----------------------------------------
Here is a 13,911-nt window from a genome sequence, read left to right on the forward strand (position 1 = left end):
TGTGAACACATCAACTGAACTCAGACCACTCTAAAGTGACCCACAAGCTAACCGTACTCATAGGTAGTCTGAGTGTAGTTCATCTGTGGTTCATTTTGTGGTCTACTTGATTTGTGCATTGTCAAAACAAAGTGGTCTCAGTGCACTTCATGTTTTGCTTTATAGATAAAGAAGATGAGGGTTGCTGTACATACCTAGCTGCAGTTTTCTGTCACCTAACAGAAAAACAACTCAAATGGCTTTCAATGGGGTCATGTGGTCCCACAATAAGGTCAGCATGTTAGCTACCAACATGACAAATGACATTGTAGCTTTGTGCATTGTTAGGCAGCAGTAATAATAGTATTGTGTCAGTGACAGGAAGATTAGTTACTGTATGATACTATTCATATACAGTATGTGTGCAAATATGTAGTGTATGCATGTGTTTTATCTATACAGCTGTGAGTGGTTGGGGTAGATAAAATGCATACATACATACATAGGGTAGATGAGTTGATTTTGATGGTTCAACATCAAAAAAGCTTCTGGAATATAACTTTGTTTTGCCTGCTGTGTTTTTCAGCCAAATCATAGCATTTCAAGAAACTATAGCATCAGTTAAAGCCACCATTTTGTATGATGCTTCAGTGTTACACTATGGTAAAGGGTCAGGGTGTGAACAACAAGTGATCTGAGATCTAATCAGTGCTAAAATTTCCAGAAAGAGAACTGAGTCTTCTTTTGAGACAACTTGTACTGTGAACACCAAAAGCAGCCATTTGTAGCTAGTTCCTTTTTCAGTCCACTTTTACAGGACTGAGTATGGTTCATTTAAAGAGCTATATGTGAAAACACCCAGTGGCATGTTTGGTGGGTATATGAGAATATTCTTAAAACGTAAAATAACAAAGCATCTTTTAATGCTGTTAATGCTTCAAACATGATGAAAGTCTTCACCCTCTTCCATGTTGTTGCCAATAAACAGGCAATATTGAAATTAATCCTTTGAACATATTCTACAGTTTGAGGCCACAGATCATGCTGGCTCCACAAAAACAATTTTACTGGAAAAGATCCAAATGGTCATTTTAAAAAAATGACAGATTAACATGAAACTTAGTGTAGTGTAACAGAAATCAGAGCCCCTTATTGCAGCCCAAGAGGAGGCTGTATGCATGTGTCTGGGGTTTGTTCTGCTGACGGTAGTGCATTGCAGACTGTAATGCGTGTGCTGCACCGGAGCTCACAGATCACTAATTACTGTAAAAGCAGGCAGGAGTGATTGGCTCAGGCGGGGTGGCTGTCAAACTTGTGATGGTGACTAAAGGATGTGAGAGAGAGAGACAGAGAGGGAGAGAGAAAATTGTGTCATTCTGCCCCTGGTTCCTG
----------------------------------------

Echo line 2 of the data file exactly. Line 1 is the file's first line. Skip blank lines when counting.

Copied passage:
TGTGAACACATCAACTGAACTCAGACCACTCTAAAGTGACCCACAAGCTAACCGTACTCATAGGTAGTCTGAGTGTAGTTCATCTGTGGTTCATTTTGTGGTCTACTTGATTTGTGCATTGTCAAAACAAAGTGGTCTCAGTGCACTTCATGTTTTGCTTTATAGATAAAGAAGATGAGGGTTGCTGTACATACCTAGCTGCAGTTTTCTGTCACCTAACAGAAAAACAACTCAAATGGCTTTCAATGGGGTCATGTGGTCCCACAATAAGGTCAGCATGTTAGCTACCAACATGACAAATGACATTGTAGCTTTGTGCATTGTTAGGCAGCAGTAATAATAGTATTGTGTCAGTGACAGGAAGATTAGTTACTGTATGATACTATTCATATACAGTATGTGTGCAAATATGTAGTGTATGCATGTGTTTTATCTATACAGCTGTGAGTGGTTGGGGTAGATAAAATGCATACATACATACATAGGGTAGATGAGTTGATTTTGATGGTTCAACATCAAAAAAGCTTCTGGAATATAACTTTGTTTTGCCTGCTGTGTTTTTCAGCCAAATCATAGCATTTCAAGAAACTATAGCATCAGTTAAAGCCACCATTTTGTATGATGCTTCAGTGTTACACTATGGTAAAGGGTCAGGGTGTGAACAACAAGTGATCTGAGATCTAATCAGTGCTAAAATTTCCAGAAAGAGAACTGAGTCTTCTTTTGAGACAACTTGTACTGTGAACACCAAAAGCAGCCATTTGTAGCTAGTTCCTTTTTCAGTCCACTTTTACAGGACTGAGTATGGTTCATTTAAAGAGCTATATGTGAAAACACCCAGTGGCATGTTTGGTGGGTATATGAGAATATTCTTAAAACGTAAAATAACAAAGCATCTTTTAATGCTGTTAATGCTTCAAACATGATGAAAGTCTTCACCCTCTTCCATGTTGTTGCCAATAAACAGGCAATATTGAAATTAATCCTTTGAACATATTCTACAGTTTGAGGCCACAGATCATGCTGGCTCCACAAAAACAATTTTACTGGAAAAGATCCAAATGGTCATTTTAAAAAAATGACAGATTAACATGAAACTTAGTGTAGTGTAACAGAAATCAGAGCCCCTTATTGCAGCCCAAGAGGAGGCTGTATGCATGTGTCTGGGGTTTGTTCTGCTGACGGTAGTGCATTGCAGACTGTAATGCGTGTGCTGCACCGGAGCTCACAGATCACTAATTACTGTAAAAGCAGGCAGGAGTGATTGGCTCAGGCGGGGTGGCTGTCAAACTTGTGATGGTGACTAAAGGATGTGAGAGAGAGAGACAGAGAGGGAGAGAGAAAATTGTGTCATTCTGCCCCTGGTTCCTG